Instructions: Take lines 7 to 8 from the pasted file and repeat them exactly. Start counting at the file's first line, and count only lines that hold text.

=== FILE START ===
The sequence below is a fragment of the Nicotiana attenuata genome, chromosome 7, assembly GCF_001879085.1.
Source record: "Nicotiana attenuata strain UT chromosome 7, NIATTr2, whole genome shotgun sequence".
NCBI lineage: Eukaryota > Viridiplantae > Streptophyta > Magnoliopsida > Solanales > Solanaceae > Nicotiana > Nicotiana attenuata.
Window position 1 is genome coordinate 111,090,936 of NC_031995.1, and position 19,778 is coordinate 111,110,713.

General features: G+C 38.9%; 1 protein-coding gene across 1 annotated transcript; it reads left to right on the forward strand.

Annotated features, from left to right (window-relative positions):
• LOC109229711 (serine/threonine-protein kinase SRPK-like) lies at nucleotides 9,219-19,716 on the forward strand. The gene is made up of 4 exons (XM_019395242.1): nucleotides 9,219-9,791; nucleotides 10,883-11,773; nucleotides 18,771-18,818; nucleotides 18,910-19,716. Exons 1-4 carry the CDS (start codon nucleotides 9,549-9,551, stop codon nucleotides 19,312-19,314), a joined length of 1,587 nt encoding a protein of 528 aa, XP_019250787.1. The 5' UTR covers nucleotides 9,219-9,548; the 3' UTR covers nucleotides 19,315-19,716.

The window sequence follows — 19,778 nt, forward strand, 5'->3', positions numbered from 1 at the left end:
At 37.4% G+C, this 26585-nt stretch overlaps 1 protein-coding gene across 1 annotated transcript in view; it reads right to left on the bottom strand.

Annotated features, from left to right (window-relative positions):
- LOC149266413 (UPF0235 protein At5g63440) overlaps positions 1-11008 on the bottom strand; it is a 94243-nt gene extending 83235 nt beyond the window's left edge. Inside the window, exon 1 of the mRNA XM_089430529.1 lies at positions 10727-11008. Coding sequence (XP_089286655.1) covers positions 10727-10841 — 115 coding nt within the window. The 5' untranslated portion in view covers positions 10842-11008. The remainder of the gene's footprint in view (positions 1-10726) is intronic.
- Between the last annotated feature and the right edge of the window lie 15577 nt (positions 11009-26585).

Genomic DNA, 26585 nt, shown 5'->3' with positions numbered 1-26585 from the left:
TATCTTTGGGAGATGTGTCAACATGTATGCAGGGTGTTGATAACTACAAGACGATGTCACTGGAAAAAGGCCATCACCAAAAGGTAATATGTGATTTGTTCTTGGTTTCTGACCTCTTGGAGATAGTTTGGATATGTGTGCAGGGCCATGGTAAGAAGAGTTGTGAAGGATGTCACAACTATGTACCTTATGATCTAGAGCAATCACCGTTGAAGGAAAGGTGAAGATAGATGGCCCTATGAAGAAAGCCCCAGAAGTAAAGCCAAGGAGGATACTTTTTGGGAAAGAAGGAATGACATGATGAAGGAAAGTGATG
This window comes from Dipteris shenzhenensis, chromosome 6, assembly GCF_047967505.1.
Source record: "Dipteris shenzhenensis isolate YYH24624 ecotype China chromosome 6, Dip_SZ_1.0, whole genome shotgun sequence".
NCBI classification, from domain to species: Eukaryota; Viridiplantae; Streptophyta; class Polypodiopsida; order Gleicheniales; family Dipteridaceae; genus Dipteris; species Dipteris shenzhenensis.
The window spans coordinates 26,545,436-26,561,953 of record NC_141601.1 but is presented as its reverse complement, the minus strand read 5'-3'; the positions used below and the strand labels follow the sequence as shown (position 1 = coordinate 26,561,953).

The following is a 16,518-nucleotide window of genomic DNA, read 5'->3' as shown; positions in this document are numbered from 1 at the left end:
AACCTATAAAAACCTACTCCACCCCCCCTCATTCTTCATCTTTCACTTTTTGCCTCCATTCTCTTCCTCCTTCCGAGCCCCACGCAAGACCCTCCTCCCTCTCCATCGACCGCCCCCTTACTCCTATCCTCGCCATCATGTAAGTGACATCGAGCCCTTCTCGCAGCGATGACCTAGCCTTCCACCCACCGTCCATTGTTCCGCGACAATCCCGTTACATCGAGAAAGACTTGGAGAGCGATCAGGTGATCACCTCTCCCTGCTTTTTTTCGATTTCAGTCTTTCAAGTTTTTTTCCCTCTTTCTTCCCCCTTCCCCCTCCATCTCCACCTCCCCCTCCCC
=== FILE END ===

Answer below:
• LOC109229711 (serine/threonine-protein kinase SRPK-like) lies at nucleotides 9,219-19,716 on the forward strand. The gene is made up of 4 exons (XM_019395242.1): nucleotides 9,219-9,791; nucleotides 10,883-11,773; nucleotides 18,771-18,818; nucleotides 18,910-19,716. Exons 1-4 carry the CDS (start codon nucleotides 9,549-9,551, stop codon nucleotides 19,312-19,314), a joined length of 1,587 nt encoding a protein of 528 aa, XP_019250787.1. The 5' UTR covers nucleotides 9,219-9,548; the 3' UTR covers nucleotides 19,315-19,716.

The window sequence follows — 19,778 nt, forward strand, 5'->3', positions numbered from 1 at the left end: